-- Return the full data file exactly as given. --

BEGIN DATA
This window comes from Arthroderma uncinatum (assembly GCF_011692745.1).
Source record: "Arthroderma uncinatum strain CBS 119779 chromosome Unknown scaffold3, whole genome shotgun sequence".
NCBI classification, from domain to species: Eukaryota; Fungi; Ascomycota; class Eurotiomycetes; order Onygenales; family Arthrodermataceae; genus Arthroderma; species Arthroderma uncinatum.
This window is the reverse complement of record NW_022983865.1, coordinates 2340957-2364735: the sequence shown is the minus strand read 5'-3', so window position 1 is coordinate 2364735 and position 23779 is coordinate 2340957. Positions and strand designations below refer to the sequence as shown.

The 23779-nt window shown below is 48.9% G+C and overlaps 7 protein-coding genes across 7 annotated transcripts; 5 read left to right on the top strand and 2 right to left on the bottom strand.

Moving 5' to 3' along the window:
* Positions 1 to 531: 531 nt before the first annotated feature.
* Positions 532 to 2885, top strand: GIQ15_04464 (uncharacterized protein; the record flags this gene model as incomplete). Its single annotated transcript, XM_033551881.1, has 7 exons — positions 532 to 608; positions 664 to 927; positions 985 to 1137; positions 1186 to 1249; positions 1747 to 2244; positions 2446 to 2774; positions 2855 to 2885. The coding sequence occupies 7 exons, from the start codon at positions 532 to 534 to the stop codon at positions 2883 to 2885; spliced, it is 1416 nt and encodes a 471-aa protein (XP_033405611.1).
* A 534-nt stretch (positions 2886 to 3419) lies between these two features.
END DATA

This window comes from Arthroderma uncinatum (assembly GCF_011692745.1).
Source record: "Arthroderma uncinatum strain CBS 119779 chromosome Unknown scaffold3, whole genome shotgun sequence".
NCBI classification, from domain to species: Eukaryota; Fungi; Ascomycota; class Eurotiomycetes; order Onygenales; family Arthrodermataceae; genus Arthroderma; species Arthroderma uncinatum.
This window is the reverse complement of record NW_022983865.1, coordinates 2340957-2364735: the sequence shown is the minus strand read 5'-3', so window position 1 is coordinate 2364735 and position 23779 is coordinate 2340957. Positions and strand designations below refer to the sequence as shown.

The 23779-nt window shown below is 48.9% G+C and overlaps 7 protein-coding genes across 7 annotated transcripts; 5 read left to right on the top strand and 2 right to left on the bottom strand.

Moving 5' to 3' along the window:
* Positions 1 to 531: 531 nt before the first annotated feature.
* Positions 532 to 2885, top strand: GIQ15_04464 (uncharacterized protein; the record flags this gene model as incomplete). Its single annotated transcript, XM_033551881.1, has 7 exons — positions 532 to 608; positions 664 to 927; positions 985 to 1137; positions 1186 to 1249; positions 1747 to 2244; positions 2446 to 2774; positions 2855 to 2885. The coding sequence occupies 7 exons, from the start codon at positions 532 to 534 to the stop codon at positions 2883 to 2885; spliced, it is 1416 nt and encodes a 471-aa protein (XP_033405611.1).
* A 534-nt stretch (positions 2886 to 3419) lies between these two features.